During Tuesday’s quarterly earnings call, CFO Amy Hood said that part of the reason revenue from the company’s line of Surface tablets took a hit was because it had decided to kill an unreleased product.
“During the quarter, we reassessed our product roadmap and decided not to ship a new form factor that was under development,” Hood said. While she doesn’t identify the Surface Mini by name, other reports claimed Microsoft has scrapped plans to release the tablet late in the game, then the company accidentally confirmed the product’s existence in a user manual that referenced the Mini directly.
The decision to take the ax to the Surface Mini was reportedly influenced by CEO Satya Nadella, whose bid to reshape Microsoft includes a clear focus on productivity. While the company has many consumer-facing products (notably Xbox), Windows devices have been criticized as not serving small-screen tablet market as well as iPads and Android models, and market statistics reflect this.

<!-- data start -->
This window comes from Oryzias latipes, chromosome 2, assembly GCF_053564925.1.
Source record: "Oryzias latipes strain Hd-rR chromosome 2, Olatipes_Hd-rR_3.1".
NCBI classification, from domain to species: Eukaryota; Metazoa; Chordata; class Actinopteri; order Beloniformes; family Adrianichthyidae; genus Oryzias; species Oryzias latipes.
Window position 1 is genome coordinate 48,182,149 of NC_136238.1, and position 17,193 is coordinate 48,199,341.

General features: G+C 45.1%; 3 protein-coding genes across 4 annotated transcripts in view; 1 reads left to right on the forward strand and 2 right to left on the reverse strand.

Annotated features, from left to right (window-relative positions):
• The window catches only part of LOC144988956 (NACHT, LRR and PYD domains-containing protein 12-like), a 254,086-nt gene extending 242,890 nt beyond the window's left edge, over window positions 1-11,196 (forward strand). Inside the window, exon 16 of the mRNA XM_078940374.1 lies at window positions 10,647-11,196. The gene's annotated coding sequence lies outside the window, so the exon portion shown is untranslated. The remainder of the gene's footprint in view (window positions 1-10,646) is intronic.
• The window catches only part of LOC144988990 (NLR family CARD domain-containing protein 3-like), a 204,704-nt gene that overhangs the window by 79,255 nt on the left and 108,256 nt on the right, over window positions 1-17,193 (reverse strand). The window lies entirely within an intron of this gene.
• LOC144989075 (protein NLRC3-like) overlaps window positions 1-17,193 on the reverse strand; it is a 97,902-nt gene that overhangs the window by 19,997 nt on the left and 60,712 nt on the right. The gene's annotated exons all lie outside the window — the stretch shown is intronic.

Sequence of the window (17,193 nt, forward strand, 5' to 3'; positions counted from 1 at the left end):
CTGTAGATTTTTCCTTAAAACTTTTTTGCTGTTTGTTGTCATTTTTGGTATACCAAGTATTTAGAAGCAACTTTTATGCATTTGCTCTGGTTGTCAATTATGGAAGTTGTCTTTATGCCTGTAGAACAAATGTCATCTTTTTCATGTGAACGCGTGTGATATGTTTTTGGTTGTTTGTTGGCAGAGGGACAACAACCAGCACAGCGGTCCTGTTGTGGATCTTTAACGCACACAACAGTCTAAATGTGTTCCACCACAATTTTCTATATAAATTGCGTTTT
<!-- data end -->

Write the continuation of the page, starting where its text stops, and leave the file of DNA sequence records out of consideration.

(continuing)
The small-screen tablet market has grown quickly over the past two years, but Windows didn’t support those designs until fall 2013 with the release of Windows 8.1. It appeared inevitable that the Surface line would get a Mini version after that, but since smaller tablets are inherently more about consumption than productivity, such a product wouldn’t fit with Nadella’s vision of the new Microsoft.
When Microsoft held the next Surface product launch in May, it instead announced the Surface Pro 3, a 12-inch tablet that runs full Windows 8.1 Pro, powered by an Intel Core processor.
Other manufacturers have filled the void with small Windows tablets, and most run Windows 8.1, powered by Intel Atom chips. Lenovo was reportedly going to stop selling small Windows tablets in the U.S. due to lack of demand, but the company quickly reaffirmed its commitment to different-size tablets and said it would bring a new small Windows tablet to the American market before the end of 2014.